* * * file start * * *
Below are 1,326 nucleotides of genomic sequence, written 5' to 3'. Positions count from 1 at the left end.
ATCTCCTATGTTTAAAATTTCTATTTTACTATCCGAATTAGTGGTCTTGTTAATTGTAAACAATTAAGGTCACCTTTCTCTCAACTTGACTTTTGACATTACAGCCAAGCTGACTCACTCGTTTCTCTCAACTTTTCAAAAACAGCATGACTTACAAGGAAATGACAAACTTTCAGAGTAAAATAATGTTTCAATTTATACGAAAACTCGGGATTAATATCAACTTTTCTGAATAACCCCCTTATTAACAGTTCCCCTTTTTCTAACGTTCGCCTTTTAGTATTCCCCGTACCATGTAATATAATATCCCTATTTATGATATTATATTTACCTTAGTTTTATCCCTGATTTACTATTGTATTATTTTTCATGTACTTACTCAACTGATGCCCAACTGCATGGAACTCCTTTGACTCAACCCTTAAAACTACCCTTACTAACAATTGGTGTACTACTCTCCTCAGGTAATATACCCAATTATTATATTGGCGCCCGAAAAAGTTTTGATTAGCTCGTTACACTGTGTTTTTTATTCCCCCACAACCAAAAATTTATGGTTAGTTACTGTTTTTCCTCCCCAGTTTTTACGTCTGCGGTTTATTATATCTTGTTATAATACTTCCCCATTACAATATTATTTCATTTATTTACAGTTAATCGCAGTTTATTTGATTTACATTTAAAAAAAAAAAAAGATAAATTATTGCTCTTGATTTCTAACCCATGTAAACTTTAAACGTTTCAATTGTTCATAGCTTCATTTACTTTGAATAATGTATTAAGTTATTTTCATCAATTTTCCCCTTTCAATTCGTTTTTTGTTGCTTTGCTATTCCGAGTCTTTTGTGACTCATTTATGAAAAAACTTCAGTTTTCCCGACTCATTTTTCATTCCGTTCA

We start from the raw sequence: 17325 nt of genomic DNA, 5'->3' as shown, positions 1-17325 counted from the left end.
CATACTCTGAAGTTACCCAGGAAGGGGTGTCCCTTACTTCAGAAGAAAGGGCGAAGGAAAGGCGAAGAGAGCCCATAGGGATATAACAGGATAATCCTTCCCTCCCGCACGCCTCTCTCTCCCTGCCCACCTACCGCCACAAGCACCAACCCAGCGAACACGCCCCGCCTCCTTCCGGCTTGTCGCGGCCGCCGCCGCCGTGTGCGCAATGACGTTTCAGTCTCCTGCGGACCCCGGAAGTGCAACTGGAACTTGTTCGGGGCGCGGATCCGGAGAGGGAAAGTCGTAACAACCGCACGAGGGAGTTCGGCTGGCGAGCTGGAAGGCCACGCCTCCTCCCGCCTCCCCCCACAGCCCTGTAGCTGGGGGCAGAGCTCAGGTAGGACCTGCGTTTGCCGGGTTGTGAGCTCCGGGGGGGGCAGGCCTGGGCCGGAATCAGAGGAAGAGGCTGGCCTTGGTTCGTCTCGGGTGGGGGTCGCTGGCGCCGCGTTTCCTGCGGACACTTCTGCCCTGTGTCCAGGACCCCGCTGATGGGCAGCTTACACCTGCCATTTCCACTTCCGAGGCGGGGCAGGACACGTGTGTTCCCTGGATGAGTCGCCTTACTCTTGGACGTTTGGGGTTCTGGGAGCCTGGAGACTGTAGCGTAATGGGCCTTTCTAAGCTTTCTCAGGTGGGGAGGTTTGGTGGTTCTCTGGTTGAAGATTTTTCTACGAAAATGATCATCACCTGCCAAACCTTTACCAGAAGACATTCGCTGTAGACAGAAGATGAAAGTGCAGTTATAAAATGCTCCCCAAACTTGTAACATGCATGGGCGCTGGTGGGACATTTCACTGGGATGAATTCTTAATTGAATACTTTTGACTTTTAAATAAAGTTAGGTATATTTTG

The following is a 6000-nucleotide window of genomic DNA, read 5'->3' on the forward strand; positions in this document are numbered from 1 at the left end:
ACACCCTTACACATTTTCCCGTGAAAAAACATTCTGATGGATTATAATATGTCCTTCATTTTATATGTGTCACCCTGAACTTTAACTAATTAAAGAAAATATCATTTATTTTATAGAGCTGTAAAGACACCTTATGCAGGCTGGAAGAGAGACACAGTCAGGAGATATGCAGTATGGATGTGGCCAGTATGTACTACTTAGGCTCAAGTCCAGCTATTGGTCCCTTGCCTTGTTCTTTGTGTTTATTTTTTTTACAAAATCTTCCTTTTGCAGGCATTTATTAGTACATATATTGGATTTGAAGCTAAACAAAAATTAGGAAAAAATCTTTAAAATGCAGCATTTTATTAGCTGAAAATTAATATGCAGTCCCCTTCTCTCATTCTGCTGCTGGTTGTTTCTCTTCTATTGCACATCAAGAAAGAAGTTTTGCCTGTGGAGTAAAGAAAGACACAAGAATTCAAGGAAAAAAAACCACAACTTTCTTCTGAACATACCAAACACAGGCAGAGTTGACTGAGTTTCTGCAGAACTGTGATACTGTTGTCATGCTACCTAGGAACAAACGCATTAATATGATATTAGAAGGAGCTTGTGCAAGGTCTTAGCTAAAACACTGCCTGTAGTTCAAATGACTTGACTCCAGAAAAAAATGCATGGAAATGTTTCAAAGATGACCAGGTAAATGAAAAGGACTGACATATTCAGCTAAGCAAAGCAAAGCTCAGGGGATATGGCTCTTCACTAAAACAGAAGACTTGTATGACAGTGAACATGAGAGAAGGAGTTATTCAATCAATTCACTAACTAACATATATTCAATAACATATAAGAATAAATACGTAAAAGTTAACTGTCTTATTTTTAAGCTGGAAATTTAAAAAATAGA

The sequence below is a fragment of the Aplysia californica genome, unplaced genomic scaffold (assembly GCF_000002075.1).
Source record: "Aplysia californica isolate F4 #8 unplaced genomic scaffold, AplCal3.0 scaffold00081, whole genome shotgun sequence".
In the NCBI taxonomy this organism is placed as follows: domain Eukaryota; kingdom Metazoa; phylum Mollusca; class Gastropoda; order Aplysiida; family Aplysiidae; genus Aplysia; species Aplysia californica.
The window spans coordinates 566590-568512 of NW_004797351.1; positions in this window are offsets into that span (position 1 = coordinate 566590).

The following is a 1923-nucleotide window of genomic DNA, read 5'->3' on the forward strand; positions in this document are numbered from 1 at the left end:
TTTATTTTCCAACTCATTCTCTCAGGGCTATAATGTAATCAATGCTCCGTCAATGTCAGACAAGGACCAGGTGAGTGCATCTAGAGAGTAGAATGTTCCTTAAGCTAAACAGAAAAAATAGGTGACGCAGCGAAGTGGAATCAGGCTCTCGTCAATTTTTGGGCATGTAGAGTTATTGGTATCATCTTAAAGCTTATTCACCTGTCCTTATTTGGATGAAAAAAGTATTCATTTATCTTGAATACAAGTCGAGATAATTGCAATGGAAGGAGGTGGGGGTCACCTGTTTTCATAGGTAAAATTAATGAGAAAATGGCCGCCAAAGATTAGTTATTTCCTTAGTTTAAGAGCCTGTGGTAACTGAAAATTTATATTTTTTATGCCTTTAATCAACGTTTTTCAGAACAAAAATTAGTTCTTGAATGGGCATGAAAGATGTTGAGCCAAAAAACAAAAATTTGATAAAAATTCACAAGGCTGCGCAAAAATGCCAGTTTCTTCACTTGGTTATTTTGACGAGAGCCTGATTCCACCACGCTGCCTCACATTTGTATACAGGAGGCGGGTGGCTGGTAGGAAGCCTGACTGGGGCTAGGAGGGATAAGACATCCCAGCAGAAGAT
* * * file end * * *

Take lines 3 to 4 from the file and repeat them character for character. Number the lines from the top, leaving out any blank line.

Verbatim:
We start from the raw sequence: 17325 nt of genomic DNA, 5'->3' as shown, positions 1-17325 counted from the left end.
CATACTCTGAAGTTACCCAGGAAGGGGTGTCCCTTACTTCAGAAGAAAGGGCGAAGGAAAGGCGAAGAGAGCCCATAGGGATATAACAGGATAATCCTTCCCTCCCGCACGCCTCTCTCTCCCTGCCCACCTACCGCCACAAGCACCAACCCAGCGAACACGCCCCGCCTCCTTCCGGCTTGTCGCGGCCGCCGCCGCCGTGTGCGCAATGACGTTTCAGTCTCCTGCGGACCCCGGAAGTGCAACTGGAACTTGTTCGGGGCGCGGATCCGGAGAGGGAAAGTCGTAACAACCGCACGAGGGAGTTCGGCTGGCGAGCTGGAAGGCCACGCCTCCTCCCGCCTCCCCCCACAGCCCTGTAGCTGGGGGCAGAGCTCAGGTAGGACCTGCGTTTGCCGGGTTGTGAGCTCCGGGGGGGGCAGGCCTGGGCCGGAATCAGAGGAAGAGGCTGGCCTTGGTTCGTCTCGGGTGGGGGTCGCTGGCGCCGCGTTTCCTGCGGACACTTCTGCCCTGTGTCCAGGACCCCGCTGATGGGCAGCTTACACCTGCCATTTCCACTTCCGAGGCGGGGCAGGACACGTGTGTTCCCTGGATGAGTCGCCTTACTCTTGGACGTTTGGGGTTCTGGGAGCCTGGAGACTGTAGCGTAATGGGCCTTTCTAAGCTTTCTCAGGTGGGGAGGTTTGGTGGTTCTCTGGTTGAAGATTTTTCTACGAAAATGATCATCACCTGCCAAACCTTTACCAGAAGACATTCGCTGTAGACAGAAGATGAAAGTGCAGTTATAAAATGCTCCCCAAACTTGTAACATGCATGGGCGCTGGTGGGACATTTCACTGGGATGAATTCTTAATTGAATACTTTTGACTTTTAAATAAAGTTAGGTATATTTTG